Optimal remedies in international trade agreements
This paper takes a mechanism-design approach to characterize a politically optimal trade agreement under the assumption that governments have private information about the fluctuating political pressure they face from domestic interest groups to restrict trade. The optimal mechanism under these changing circumstances involves a remedy system for breach of trade agreements that specifies less-than-proportional retaliations against deviating parties. This result is in contrast to the conventional wisdom in the literature regarding the efficiency of the Reciprocity Principle as a rule of renegotiation in trade agreements. I also consider an institutional structure in which only commensurate retaliations are practical but governments can employ a public randomizing device to authorize retaliations. I show that it is optimal to authorize retaliations only randomly. This suggests a role for the WTO dispute settlement process as a public randomizing device.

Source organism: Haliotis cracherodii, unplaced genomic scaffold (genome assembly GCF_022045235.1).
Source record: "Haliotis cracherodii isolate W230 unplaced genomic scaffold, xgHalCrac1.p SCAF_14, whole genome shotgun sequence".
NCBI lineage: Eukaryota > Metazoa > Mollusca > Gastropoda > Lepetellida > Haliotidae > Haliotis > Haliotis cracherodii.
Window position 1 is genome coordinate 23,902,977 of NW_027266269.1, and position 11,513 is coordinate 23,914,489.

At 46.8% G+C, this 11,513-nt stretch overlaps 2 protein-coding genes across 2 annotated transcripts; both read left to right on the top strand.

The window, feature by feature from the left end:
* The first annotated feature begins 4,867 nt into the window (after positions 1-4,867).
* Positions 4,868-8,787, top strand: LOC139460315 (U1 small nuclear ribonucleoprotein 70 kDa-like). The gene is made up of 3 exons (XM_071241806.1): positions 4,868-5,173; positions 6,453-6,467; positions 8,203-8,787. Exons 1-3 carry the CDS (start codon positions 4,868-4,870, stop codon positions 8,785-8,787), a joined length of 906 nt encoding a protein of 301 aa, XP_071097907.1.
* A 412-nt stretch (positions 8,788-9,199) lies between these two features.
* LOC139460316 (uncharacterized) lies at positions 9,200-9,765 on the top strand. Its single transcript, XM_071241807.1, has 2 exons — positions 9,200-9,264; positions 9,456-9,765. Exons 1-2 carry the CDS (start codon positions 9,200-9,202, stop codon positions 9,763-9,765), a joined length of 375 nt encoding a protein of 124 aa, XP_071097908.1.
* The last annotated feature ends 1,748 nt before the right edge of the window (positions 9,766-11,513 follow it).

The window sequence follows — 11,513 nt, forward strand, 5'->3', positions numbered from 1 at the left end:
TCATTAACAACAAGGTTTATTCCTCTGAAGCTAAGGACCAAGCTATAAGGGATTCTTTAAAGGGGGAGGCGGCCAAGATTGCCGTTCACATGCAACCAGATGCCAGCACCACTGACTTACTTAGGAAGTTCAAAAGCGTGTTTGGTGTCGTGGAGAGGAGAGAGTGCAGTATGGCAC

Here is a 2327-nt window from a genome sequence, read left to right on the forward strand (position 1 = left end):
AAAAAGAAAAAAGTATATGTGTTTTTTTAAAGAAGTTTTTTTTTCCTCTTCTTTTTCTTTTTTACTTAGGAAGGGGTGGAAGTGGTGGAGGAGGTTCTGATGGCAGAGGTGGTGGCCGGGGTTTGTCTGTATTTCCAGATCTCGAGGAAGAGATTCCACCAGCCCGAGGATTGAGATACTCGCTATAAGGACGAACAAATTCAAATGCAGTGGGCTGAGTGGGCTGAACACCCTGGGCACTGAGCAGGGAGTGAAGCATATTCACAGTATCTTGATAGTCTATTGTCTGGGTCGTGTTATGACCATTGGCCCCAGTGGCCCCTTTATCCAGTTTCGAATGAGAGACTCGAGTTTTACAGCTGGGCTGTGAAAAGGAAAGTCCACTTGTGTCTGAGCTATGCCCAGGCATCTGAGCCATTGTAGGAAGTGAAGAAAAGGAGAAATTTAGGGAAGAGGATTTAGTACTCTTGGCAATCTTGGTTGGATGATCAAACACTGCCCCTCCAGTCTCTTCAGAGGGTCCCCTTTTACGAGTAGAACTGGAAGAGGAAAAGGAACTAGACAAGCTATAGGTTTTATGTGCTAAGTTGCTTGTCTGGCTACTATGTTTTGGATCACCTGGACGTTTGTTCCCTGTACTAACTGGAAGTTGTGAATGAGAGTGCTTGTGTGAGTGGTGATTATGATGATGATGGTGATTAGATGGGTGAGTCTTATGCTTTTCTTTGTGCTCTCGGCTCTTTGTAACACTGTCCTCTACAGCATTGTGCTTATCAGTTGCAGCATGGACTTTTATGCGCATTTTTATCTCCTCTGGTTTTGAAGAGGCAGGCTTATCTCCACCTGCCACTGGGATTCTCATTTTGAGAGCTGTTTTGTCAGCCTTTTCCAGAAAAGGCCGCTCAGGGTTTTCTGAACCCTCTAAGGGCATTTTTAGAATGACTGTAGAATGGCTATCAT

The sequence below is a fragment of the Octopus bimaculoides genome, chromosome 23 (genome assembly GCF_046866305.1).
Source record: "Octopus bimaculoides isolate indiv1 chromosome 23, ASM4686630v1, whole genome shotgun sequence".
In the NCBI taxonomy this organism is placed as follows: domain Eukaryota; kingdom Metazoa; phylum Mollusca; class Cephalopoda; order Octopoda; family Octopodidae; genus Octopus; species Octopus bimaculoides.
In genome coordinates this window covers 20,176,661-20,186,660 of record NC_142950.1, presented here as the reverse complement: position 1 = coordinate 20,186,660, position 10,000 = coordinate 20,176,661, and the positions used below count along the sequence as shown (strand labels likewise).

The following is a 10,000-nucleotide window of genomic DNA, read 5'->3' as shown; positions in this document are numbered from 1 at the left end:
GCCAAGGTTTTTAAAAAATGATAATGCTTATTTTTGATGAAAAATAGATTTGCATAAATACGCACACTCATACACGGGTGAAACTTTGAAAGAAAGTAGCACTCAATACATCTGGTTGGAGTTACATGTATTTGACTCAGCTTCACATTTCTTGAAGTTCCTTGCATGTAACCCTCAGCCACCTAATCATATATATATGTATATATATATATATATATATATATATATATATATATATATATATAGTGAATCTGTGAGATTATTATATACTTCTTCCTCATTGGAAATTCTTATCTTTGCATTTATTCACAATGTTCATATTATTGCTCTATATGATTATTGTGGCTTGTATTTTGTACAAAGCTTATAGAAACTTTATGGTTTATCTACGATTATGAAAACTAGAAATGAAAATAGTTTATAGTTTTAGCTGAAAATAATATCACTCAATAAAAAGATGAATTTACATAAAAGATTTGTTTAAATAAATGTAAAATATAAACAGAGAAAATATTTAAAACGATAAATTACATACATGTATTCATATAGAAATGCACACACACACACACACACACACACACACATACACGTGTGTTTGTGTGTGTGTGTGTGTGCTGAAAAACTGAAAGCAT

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- Robert C. Feenstra & Tracy R. Lewis, 1991.
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- Kyle Bagwell & Robert W. Staiger, 2005. "Enforcement, Private Political Pressure, and the General Agreement on Tariffs and Trade/World Trade Organization Escape Clause," The Journal of Legal Studies, University of Chicago Press, vol. 34(2), pages 471-513, June.
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- Beshkar, Mostafa, 2010. "Trade skirmishes safeguards: A theory of the WTO dispute settlement process," Journal of International Economics, Elsevier, vol. 82(1), pages 35-48, September. Full references (including those not matched with items on IDEAS)
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